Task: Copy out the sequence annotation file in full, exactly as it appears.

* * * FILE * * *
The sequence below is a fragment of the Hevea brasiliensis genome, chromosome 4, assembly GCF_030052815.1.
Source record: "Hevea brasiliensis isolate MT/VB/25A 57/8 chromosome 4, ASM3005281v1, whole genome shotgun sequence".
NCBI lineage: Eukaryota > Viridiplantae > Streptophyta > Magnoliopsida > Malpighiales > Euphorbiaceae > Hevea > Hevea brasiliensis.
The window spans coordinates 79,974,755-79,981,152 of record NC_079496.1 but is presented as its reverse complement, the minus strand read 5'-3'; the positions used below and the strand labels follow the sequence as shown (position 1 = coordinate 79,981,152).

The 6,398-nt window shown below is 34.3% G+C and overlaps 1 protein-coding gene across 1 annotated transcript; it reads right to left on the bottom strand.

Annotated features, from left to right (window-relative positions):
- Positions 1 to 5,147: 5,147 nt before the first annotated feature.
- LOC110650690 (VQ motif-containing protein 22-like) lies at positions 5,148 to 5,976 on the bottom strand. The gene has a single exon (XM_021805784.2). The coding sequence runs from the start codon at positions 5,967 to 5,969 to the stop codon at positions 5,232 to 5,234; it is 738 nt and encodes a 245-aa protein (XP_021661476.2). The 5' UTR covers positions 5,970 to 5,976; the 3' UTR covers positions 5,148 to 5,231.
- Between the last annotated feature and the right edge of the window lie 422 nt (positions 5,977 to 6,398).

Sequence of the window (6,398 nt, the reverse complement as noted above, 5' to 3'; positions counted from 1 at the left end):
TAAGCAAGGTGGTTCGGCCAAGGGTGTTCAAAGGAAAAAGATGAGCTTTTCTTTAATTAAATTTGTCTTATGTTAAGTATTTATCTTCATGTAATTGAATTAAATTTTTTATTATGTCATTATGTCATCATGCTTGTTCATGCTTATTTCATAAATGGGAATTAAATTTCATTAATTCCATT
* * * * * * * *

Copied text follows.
The sequence below is a fragment of the Hevea brasiliensis genome, chromosome 4, assembly GCF_030052815.1.
Source record: "Hevea brasiliensis isolate MT/VB/25A 57/8 chromosome 4, ASM3005281v1, whole genome shotgun sequence".
NCBI lineage: Eukaryota > Viridiplantae > Streptophyta > Magnoliopsida > Malpighiales > Euphorbiaceae > Hevea > Hevea brasiliensis.
The window spans coordinates 79,974,755-79,981,152 of record NC_079496.1 but is presented as its reverse complement, the minus strand read 5'-3'; the positions used below and the strand labels follow the sequence as shown (position 1 = coordinate 79,981,152).

The 6,398-nt window shown below is 34.3% G+C and overlaps 1 protein-coding gene across 1 annotated transcript; it reads right to left on the bottom strand.

Annotated features, from left to right (window-relative positions):
- Positions 1 to 5,147: 5,147 nt before the first annotated feature.
- LOC110650690 (VQ motif-containing protein 22-like) lies at positions 5,148 to 5,976 on the bottom strand. The gene has a single exon (XM_021805784.2). The coding sequence runs from the start codon at positions 5,967 to 5,969 to the stop codon at positions 5,232 to 5,234; it is 738 nt and encodes a 245-aa protein (XP_021661476.2). The 5' UTR covers positions 5,970 to 5,976; the 3' UTR covers positions 5,148 to 5,231.
- Between the last annotated feature and the right edge of the window lie 422 nt (positions 5,977 to 6,398).

Sequence of the window (6,398 nt, the reverse complement as noted above, 5' to 3'; positions counted from 1 at the left end):
TAAGCAAGGTGGTTCGGCCAAGGGTGTTCAAAGGAAAAAGATGAGCTTTTCTTTAATTAAATTTGTCTTATGTTAAGTATTTATCTTCATGTAATTGAATTAAATTTTTTATTATGTCATTATGTCATCATGCTTGTTCATGCTTATTTCATAAATGGGAATTAAATTTCATTAATTCCATT